CHOWN(8) MidnightBSD System Manager’s Manual CHOWN(8)
chown — change file owner and group
chown [−fhv] [
−R [−H | −L | −P] ] owner[:group] file ...
chown [−fhv] [
−R [−H | −L | −P] ] :group file ...
The chown utility changes the user ID and/or the group ID of the specified files. Symbolic links named by arguments are silently left unchanged unless −h is used.
The options are as follows:
If the −R option is specified, symbolic links on the command line are followed. (Symbolic links encountered in the tree traversal are not followed.)
If the −R option is specified, all symbolic links are followed.
If the −R option is specified, no symbolic links are followed. This is the default.
Change the user ID and/or the group ID of the specified directory trees (recursively, including their contents) and files. Beware of unintentionally matching the ‘‘..’’ hard link to the parent directory when using wildcards like ‘‘.*’’.
Do not report any failure to change file owner or group, nor modify the exit status to reflect such failures.
If the file is a symbolic link, change the user ID and/or the group ID of the link itself.
Cause chown to be verbose, showing files as the owner is modified. If the −v flag is specified more than once, chown will print the filename, followed by the old and new numeric user/group ID.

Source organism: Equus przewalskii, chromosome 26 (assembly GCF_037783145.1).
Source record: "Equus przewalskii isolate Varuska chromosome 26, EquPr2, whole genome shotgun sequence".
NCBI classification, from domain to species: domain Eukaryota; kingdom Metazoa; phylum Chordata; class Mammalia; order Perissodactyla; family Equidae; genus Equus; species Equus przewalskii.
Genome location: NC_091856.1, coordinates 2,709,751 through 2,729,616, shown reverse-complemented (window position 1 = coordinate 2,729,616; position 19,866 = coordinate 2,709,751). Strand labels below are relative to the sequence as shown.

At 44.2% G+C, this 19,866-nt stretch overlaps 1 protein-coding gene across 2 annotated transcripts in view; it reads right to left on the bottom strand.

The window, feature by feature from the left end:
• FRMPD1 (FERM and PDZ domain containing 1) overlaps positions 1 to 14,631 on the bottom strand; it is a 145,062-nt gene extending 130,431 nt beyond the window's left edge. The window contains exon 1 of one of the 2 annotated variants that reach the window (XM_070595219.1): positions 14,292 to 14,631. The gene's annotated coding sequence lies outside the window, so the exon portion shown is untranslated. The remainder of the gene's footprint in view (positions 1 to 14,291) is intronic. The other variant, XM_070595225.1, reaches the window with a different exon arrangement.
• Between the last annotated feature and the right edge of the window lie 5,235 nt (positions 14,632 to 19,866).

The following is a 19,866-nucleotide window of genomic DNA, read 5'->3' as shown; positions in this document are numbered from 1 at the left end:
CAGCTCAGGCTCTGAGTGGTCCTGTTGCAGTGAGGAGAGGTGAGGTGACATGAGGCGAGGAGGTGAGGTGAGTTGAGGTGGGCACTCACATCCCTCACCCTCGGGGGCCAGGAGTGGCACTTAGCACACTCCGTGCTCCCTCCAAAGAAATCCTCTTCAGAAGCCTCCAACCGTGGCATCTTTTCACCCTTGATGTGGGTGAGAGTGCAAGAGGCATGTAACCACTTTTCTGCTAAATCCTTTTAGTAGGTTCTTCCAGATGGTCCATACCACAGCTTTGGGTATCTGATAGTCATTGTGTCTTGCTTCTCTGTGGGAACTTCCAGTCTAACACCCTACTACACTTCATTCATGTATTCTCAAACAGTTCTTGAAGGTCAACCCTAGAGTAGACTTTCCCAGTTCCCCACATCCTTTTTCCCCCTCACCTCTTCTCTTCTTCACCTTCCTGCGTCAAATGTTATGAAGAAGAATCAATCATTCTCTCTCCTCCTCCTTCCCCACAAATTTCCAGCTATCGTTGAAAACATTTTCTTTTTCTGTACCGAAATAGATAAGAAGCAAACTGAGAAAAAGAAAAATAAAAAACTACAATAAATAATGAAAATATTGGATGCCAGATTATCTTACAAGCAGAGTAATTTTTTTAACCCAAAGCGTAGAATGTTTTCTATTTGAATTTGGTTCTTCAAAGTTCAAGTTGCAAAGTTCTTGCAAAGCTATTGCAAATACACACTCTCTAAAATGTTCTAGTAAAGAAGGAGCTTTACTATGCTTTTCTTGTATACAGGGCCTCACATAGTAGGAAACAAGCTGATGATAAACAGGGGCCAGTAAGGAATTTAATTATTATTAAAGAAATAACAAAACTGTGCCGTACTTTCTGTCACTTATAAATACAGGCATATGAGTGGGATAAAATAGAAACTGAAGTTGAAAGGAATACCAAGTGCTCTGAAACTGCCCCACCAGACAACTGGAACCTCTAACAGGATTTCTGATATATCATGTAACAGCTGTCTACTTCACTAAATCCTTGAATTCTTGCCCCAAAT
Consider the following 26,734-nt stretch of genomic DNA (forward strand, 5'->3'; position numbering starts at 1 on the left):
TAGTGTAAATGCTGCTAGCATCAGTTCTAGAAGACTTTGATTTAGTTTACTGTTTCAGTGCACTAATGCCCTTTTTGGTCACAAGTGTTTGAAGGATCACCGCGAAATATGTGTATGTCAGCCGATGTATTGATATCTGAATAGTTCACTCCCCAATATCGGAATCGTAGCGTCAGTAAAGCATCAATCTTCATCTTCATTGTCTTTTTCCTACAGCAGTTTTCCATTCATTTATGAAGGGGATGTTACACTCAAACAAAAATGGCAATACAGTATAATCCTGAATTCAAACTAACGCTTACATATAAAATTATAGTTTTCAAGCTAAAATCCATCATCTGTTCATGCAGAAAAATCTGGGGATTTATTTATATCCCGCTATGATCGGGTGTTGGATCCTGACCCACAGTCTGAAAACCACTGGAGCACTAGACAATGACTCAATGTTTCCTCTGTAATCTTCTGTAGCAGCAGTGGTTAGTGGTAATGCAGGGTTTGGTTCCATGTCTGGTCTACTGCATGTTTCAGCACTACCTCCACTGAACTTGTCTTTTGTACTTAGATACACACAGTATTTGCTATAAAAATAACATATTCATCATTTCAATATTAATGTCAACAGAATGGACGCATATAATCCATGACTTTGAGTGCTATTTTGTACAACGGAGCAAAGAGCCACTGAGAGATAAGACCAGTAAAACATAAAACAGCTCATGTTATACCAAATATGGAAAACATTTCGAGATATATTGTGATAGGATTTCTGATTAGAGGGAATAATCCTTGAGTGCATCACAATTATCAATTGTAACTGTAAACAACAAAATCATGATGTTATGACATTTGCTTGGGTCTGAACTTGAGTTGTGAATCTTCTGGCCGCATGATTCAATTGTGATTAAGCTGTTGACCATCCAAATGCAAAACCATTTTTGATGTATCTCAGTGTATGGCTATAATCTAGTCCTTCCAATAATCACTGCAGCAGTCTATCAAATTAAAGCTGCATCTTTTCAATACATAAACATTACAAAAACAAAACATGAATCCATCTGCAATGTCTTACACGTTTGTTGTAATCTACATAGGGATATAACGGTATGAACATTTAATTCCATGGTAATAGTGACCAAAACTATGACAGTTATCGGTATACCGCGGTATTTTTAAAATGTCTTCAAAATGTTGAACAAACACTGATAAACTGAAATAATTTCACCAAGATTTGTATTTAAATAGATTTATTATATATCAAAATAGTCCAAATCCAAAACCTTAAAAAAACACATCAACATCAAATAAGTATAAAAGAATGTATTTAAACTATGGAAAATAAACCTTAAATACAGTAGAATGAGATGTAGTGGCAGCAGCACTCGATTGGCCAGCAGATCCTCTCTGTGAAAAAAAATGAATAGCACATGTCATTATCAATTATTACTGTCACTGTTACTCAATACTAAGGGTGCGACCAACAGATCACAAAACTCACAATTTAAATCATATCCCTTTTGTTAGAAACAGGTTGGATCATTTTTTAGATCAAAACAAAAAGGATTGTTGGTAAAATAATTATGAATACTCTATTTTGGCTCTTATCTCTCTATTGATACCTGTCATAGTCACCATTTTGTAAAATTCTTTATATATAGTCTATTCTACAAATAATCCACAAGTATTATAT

The −H, −L and −P options are ignored unless the −R option is specified. In addition, these options override each other and the command’s actions are determined by the last one specified.
The owner and group operands are both optional, however, one must be specified. If the group operand is specified, it must be preceded by a colon (‘‘:’’) character.
The owner may be either a numeric user ID or a user name. If a user name is also a numeric user ID, the operand is used as a user name. The group may be either a numeric group ID or a group name. If a group name is also a numeric group ID, the operand is used as a group name.
The ownership of a file may only be altered by a super-user for obvious security reasons.
The chown utility exits 0 on success, and >0 if an error occurs.
Previous versions of the chown utility used the dot (‘‘.’’) character to distinguish the group name. This has been changed to be a colon (‘‘:’’) character so that user and group names may contain the dot character.
On previous versions of this system, symbolic links did not have owners.
The −v option is non-standard and its use in scripts is not recommended.
chgrp(1), find(1), chown(2), fts(3), symlink(7)
The chown utility is expected to be IEEE Std 1003.2 (‘‘POSIX.2’’) compliant.
A chown utility appeared in Version 1 AT&T UNIX.
MidnightBSD 0.3 April 25, 2003 MidnightBSD 0.3